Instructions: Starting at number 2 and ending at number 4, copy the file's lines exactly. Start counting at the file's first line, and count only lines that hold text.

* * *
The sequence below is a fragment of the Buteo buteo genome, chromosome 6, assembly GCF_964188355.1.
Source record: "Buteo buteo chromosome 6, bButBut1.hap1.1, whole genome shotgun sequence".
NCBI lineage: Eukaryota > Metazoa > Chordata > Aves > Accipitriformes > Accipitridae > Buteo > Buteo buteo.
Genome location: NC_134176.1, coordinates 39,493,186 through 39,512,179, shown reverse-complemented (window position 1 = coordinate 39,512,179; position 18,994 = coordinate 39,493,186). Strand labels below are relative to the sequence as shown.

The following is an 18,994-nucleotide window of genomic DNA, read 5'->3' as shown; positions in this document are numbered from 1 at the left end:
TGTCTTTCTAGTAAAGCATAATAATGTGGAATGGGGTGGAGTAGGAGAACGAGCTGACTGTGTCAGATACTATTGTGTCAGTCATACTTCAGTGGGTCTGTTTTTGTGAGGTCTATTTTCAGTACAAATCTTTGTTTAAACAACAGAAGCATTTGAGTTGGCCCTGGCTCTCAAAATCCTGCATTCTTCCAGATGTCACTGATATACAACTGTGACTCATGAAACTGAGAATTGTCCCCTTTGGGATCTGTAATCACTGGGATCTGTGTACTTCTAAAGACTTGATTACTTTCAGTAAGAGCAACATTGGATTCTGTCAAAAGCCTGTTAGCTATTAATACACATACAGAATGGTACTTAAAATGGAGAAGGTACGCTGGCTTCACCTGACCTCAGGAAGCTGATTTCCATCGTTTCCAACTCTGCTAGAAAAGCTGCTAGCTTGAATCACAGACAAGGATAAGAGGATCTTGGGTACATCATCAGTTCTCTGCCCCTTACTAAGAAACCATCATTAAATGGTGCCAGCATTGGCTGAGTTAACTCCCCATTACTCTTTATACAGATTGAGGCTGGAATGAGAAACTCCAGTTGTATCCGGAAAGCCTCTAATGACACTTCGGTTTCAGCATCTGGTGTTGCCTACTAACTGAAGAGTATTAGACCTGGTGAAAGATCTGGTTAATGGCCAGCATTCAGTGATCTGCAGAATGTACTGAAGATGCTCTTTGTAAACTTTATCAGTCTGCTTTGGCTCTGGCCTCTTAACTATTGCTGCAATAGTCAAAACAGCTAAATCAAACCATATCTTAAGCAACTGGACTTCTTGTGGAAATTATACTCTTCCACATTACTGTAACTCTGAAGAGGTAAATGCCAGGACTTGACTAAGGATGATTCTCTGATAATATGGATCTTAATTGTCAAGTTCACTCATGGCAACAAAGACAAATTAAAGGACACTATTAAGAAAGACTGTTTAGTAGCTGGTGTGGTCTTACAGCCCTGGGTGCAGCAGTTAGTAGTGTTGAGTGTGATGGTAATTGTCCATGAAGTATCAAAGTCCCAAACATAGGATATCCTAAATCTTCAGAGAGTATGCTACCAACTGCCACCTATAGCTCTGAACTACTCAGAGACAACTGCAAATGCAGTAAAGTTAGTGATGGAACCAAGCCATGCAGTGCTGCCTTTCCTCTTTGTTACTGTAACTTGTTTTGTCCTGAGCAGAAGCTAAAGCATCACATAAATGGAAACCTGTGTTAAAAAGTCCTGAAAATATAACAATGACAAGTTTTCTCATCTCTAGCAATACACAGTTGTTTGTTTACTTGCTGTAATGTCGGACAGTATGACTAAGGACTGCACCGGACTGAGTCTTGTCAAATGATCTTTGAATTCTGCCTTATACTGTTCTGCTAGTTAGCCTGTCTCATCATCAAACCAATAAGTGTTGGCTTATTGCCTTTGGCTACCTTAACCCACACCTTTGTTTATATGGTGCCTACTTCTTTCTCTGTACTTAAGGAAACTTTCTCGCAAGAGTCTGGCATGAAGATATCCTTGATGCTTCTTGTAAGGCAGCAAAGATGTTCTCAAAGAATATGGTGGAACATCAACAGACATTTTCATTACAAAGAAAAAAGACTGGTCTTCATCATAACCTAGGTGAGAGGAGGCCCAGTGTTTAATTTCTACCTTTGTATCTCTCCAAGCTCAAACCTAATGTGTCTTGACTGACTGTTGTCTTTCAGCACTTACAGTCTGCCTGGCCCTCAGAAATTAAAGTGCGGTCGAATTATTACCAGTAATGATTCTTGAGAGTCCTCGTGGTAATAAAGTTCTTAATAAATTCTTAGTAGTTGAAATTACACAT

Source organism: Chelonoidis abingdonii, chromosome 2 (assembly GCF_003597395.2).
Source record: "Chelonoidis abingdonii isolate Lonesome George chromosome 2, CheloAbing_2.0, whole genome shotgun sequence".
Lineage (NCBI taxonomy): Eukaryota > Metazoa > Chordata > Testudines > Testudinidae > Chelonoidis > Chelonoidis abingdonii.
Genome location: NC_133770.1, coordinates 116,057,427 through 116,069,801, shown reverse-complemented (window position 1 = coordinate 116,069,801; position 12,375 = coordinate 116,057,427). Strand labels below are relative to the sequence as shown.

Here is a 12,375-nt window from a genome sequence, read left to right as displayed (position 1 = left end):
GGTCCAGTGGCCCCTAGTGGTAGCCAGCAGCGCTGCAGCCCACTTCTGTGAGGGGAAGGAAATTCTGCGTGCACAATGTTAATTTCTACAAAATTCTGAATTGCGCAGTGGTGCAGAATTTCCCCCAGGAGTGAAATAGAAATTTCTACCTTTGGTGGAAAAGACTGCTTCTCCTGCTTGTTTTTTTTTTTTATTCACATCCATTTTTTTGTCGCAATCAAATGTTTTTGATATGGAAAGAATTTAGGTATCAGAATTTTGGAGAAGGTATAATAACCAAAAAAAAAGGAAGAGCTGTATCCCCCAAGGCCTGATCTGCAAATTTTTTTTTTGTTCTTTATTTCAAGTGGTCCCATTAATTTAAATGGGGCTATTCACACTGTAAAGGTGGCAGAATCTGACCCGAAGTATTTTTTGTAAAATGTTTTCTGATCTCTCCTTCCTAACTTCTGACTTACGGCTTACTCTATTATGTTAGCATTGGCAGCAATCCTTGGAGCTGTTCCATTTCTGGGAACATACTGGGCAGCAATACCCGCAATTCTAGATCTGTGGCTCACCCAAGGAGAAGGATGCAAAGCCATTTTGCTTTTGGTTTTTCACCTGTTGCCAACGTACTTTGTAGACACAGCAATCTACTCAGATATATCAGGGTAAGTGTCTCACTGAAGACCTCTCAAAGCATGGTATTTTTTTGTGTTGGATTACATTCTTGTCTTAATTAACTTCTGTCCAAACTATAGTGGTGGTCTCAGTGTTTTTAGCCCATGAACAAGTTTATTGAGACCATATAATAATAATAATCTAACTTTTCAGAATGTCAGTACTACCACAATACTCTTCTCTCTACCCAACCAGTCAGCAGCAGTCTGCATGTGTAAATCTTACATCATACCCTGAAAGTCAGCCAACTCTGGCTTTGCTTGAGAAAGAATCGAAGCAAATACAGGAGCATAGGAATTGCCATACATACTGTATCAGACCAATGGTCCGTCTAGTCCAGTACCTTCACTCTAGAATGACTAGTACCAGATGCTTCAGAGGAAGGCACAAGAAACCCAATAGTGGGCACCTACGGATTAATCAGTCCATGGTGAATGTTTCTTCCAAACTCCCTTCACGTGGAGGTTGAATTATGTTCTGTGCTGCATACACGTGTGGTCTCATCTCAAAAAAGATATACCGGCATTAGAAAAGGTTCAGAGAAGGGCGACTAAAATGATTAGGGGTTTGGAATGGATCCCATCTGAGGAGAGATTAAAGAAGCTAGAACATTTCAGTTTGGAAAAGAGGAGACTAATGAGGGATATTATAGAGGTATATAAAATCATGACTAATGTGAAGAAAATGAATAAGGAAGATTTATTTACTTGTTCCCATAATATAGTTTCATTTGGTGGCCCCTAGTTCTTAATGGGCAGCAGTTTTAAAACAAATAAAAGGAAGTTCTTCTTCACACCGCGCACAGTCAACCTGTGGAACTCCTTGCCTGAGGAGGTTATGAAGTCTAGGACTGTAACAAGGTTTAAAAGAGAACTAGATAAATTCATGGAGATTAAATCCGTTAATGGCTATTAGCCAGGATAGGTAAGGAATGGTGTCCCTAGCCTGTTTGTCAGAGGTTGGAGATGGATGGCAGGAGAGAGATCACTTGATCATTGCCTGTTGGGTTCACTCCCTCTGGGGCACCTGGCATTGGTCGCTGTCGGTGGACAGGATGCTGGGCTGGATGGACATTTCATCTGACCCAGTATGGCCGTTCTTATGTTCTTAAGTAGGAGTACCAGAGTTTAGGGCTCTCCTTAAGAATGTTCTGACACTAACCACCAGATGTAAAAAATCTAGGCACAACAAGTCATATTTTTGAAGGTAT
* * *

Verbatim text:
Source record: "Buteo buteo chromosome 6, bButBut1.hap1.1, whole genome shotgun sequence".
NCBI lineage: Eukaryota > Metazoa > Chordata > Aves > Accipitriformes > Accipitridae > Buteo > Buteo buteo.
Genome location: NC_134176.1, coordinates 39,493,186 through 39,512,179, shown reverse-complemented (window position 1 = coordinate 39,512,179; position 18,994 = coordinate 39,493,186). Strand labels below are relative to the sequence as shown.